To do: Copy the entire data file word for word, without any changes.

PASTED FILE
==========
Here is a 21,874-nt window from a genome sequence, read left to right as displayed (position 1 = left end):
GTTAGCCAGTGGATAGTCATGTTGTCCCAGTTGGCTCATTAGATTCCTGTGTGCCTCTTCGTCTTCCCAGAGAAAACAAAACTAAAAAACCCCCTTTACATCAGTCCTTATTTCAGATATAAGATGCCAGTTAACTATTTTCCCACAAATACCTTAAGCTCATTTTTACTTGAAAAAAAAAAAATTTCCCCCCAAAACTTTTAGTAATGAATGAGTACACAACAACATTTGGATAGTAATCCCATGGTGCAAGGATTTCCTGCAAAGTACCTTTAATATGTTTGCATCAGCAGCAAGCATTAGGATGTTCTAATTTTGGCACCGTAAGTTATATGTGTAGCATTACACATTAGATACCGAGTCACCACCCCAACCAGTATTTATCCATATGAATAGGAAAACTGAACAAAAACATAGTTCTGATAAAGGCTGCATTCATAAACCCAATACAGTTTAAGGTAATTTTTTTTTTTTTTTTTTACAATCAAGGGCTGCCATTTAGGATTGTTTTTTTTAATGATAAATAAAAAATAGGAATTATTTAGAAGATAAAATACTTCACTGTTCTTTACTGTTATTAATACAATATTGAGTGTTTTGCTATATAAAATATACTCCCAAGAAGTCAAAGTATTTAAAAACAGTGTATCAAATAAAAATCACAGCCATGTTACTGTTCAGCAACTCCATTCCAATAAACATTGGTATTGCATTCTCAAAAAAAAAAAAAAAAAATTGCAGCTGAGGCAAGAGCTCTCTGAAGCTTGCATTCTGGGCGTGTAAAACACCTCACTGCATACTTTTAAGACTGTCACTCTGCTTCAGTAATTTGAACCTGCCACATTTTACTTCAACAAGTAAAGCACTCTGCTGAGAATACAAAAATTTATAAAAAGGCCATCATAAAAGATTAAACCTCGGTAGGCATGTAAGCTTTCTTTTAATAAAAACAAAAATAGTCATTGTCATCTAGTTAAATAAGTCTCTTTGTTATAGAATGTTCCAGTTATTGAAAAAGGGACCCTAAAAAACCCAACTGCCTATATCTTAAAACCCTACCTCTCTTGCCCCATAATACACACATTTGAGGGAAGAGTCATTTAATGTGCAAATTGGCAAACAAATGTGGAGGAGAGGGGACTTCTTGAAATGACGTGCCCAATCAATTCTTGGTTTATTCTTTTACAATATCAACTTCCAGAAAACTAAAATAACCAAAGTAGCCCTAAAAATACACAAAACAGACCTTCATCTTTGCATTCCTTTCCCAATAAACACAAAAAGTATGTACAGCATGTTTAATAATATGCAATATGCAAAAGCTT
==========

Here is a 21,874-nt window from a genome sequence, read left to right as displayed (position 1 = left end):
GTTAGCCAGTGGATAGTCATGTTGTCCCAGTTGGCTCATTAGATTCCTGTGTGCCTCTTCGTCTTCCCAGAGAAAACAAAACTAAAAAACCCCCTTTACATCAGTCCTTATTTCAGATATAAGATGCCAGTTAACTATTTTCCCACAAATACCTTAAGCTCATTTTTACTTGAAAAAAAAAAAATTTCCCCCCAAAACTTTTAGTAATGAATGAGTACACAACAACATTTGGATAGTAATCCCATGGTGCAAGGATTTCCTGCAAAGTACCTTTAATATGTTTGCATCAGCAGCAAGCATTAGGATGTTCTAATTTTGGCACCGTAAGTTATATGTGTAGCATTACACATTAGATACCGAGTCACCACCCCAACCAGTATTTATCCATATGAATAGGAAAACTGAACAAAAACATAGTTCTGATAAAGGCTGCATTCATAAACCCAATACAGTTTAAGGTAATTTTTTTTTTTTTTTTTTACAATCAAGGGCTGCCATTTAGGATTGTTTTTTTTAATGATAAATAAAAAATAGGAATTATTTAGAAGATAAAATACTTCACTGTTCTTTACTGTTATTAATACAATATTGAGTGTTTTGCTATATAAAATATACTCCCAAGAAGTCAAAGTATTTAAAAACAGTGTATCAAATAAAAATCACAGCCATGTTACTGTTCAGCAACTCCATTCCAATAAACATTGGTATTGCATTCTCAAAAAAAAAAAAAAAAAATTGCAGCTGAGGCAAGAGCTCTCTGAAGCTTGCATTCTGGGCGTGTAAAACACCTCACTGCATACTTTTAAGACTGTCACTCTGCTTCAGTAATTTGAACCTGCCACATTTTACTTCAACAAGTAAAGCACTCTGCTGAGAATACAAAAATTTATAAAAAGGCCATCATAAAAGATTAAACCTCGGTAGGCATGTAAGCTTTCTTTTAATAAAAACAAAAATAGTCATTGTCATCTAGTTAAATAAGTCTCTTTGTTATAGAATGTTCCAGTTATTGAAAAAGGGACCCTAAAAAACCCAACTGCCTATATCTTAAAACCCTACCTCTCTTGCCCCATAATACACACATTTGAGGGAAGAGTCATTTAATGTGCAAATTGGCAAACAAATGTGGAGGAGAGGGGACTTCTTGAAATGACGTGCCCAATCAATTCTTGGTTTATTCTTTTACAATATCAACTTCCAGAAAACTAAAATAACCAAAGTAGCCCTAAAAATACACAAAACAGACCTTCATCTTTGCATTCCTTTCCCAATAAACACAAAAAGTATGTACAGCATGTTTAATAATATGCAATATGCAAAAGCTT